World Health Day is celebrated on 7th April each year. It marks the date when the constitution of the World Health Organization was adopted.
This year, the theme is ‘Building a fairer, healthier world’ and puts the spotlight on health inequalities.
Our world is an unequal one.
As COVID-19 has highlighted, some people are able to live healthier lives and have better access to health services than others – entirely due to the conditions in which they are born, grow, live, work and age.
Within countries, illness and death from COVID-19 have been higher among groups who face discrimination, poverty, social exclusion, and adverse daily living and working conditions – including humanitarian crises. The pandemic is estimated to have driven between 119 and 124 million more people into extreme poverty last year. And there is convincing evidence that it has widened gender gaps in employment, with women exiting the labour force in greater numbers than men over the past 12 months.
In many countries, the socio-economic impacts of COVID-19, through loss of jobs, increases in poverty, disruptions to education, and threats to nutrition, have exceeded the public health impact of the virus.
These inequities in people’s living conditions, health services, and access to power, money and resources are long-standing. The result: under-5 mortality rates among children from the poorest households are double that of children from the richest households. Life expectancy for people in low-income countries is 16 years lower than for people in high-income countries. For example, 9 out of 10 deaths globally from cervical cancer occur in low- and middle-income countries.
Access to healthy housing, in safe neighbourhoods, with adequate educational and recreational amenities, is key to achieving health for all.
Meanwhile, 80 per cent of the world’s population living in extreme poverty are in rural areas. Today, 8 out of 10 people who lack basic drinking water services live in rural areas, as do 7 out of 10 people who lack basic sanitation services.
All over the world, some groups struggle to make ends meet with little daily income, have poorer housing conditions and education, fewer employment opportunities, experience greater gender inequality, and have little or no access to safe environments, clean water and air, food security and health services. This leads to unnecessary suffering, avoidable illness, and premature death. This harms our societies and economies.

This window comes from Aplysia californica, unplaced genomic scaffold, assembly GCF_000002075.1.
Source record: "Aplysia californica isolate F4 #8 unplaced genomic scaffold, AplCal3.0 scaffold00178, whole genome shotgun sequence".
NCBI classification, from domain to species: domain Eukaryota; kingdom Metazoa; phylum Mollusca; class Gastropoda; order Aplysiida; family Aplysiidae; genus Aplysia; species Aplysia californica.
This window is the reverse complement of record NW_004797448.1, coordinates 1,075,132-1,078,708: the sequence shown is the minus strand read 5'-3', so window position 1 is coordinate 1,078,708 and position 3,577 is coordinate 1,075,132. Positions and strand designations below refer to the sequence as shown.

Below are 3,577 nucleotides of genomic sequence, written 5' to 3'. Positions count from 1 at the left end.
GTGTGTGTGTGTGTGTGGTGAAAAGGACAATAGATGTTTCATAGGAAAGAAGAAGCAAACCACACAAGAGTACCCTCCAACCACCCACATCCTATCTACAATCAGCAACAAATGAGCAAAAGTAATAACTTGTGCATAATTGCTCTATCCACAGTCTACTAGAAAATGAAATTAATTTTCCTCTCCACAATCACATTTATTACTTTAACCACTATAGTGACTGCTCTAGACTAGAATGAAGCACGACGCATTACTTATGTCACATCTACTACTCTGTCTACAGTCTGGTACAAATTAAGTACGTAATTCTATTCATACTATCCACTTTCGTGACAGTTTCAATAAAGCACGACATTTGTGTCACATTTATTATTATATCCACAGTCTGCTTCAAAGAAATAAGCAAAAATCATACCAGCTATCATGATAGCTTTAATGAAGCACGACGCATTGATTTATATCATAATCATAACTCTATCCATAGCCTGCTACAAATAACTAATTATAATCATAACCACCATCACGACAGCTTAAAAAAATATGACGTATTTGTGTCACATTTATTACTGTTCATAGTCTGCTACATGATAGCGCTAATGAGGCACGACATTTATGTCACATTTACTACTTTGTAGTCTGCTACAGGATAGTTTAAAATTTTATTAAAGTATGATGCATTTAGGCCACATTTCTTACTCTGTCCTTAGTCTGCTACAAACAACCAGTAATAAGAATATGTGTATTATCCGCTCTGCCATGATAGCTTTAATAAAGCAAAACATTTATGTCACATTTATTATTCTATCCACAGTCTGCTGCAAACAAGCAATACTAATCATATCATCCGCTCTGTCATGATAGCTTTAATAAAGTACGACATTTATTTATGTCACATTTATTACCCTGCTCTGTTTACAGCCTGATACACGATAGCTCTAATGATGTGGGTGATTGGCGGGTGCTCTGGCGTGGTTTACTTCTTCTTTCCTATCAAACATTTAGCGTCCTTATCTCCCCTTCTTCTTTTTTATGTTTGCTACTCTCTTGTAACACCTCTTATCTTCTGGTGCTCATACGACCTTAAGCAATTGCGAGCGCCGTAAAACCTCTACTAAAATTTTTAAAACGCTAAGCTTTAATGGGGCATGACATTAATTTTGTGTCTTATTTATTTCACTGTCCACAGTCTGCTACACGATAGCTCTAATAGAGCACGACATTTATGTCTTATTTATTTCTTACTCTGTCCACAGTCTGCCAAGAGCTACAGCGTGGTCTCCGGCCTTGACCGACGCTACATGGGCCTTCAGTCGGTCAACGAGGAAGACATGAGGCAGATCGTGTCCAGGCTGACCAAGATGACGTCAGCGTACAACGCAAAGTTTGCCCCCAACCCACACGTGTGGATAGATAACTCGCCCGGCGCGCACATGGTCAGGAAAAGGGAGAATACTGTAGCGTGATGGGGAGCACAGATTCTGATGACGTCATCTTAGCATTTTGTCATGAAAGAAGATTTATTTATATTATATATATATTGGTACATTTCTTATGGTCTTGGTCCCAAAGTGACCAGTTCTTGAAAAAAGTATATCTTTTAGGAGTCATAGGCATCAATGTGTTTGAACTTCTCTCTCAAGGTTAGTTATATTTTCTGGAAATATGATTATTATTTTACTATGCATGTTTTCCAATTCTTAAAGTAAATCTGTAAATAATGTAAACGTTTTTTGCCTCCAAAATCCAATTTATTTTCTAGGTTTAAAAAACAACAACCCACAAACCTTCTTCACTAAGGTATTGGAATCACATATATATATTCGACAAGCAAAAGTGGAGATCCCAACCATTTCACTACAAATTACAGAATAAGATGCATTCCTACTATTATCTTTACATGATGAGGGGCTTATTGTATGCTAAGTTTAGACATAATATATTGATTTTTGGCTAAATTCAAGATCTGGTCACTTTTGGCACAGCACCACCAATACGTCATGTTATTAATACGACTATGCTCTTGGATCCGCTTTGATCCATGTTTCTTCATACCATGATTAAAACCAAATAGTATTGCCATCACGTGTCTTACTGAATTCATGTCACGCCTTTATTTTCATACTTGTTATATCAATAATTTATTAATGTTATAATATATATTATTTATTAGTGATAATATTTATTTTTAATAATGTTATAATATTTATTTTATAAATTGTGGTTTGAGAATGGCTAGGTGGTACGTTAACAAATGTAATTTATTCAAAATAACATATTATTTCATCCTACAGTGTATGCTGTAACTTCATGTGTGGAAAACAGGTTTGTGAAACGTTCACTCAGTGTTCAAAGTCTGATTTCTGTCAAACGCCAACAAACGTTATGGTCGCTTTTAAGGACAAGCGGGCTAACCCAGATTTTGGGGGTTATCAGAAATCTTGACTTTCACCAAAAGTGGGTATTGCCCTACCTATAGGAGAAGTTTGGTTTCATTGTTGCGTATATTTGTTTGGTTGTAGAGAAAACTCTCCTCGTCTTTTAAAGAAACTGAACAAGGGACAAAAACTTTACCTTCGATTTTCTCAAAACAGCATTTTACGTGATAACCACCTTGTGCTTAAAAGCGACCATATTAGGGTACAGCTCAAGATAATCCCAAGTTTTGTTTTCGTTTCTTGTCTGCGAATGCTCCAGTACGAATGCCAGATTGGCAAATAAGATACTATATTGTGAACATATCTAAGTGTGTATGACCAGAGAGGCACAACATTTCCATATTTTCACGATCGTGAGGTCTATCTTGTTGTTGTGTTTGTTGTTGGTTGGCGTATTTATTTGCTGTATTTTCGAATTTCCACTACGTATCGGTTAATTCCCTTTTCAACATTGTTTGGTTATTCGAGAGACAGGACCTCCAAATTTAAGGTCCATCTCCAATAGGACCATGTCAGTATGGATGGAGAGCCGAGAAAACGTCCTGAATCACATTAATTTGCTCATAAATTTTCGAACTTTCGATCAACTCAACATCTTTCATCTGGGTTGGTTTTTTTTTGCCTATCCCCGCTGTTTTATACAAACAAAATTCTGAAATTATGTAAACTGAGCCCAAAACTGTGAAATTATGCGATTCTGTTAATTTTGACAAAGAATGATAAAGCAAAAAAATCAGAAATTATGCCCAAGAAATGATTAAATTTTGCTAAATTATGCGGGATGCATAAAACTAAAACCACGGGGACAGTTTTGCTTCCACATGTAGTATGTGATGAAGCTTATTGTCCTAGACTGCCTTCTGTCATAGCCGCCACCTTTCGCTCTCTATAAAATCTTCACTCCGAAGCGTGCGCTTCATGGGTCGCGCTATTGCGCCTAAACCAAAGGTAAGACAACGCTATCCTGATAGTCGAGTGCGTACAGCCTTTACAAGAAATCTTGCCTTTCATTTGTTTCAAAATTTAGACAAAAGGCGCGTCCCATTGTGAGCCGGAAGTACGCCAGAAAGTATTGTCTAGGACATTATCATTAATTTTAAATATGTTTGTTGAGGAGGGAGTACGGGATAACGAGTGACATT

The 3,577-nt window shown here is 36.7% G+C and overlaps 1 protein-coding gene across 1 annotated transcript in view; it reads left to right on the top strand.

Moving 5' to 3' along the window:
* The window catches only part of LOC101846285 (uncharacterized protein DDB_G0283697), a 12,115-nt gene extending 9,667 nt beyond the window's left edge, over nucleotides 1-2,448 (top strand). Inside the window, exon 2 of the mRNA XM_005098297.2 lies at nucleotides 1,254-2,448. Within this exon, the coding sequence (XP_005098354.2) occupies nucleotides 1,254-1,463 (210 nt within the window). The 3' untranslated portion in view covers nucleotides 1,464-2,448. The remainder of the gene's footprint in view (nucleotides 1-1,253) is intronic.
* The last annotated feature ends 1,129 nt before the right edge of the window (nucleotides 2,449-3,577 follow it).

At least half of the world’s population still lacks access to essential health services; more than 800 million people spend at least 10% of their household income on health care, and out of pocket expenses drive almost 100 million people into poverty each year.
This is not only unfair: it is preventable. That’s why the WHO is calling on leaders to ensure that everyone has living and working conditions that are conducive to good health. At the same time they urge leaders to monitor health inequities, and to ensure that all people are able to access quality health services when and where they need them.
Governments should meet WHO’s recommended target of spending an additional 1% of GDP on primary health care (PHC). Evidence reveals that PHC-oriented health systems have consistently produced better health outcomes, enhanced equity, and improved efficiency. Scaling up PHC interventions across low- and middle-income countries could save 60 million lives and increase average life expectancy by 3.7 years by 2030.
Governments must also reduce the global shortfall of 18 million health workers needed to achieve universal health coverage (UHC) by 2030.
The idea of health inequalities is deeply tied with the Sustainable Development Goals (SDGs). It is widely recognised that the pursuit of sustainable development cannot be accomplished without addressing inequality. Goals 5 (gender equality) and 10 (reducing inequality within and among countries).
It has been found that routine reviews of health sector performance (such as annual health sector reviews) tend to report national averages and occasionally averages for sub-populations (e.g. urban and rural residents). This level of data disaggregation does not allow for a more critical analysis of inequality, including trends or benchmarking, that could assist with the policy/programme design or refinement. Indeed, in the absence of appropriately disaggregated data, there is a danger that national health averages could improve without any improvement in health inequality. Therefore, the WHO has developed Health Equality Assessment Toolkit (HEAT) to measure health inequalities.
HEAT considers five dimensions of inequality:
- economic status,
- place of residence,
- subnational region, and
- child’s sex (where applicable).
Link to the WHO World Health Day 2021 site:
Link to related WHO news release:
Link to the WHO Health Equity Monitoring resources page: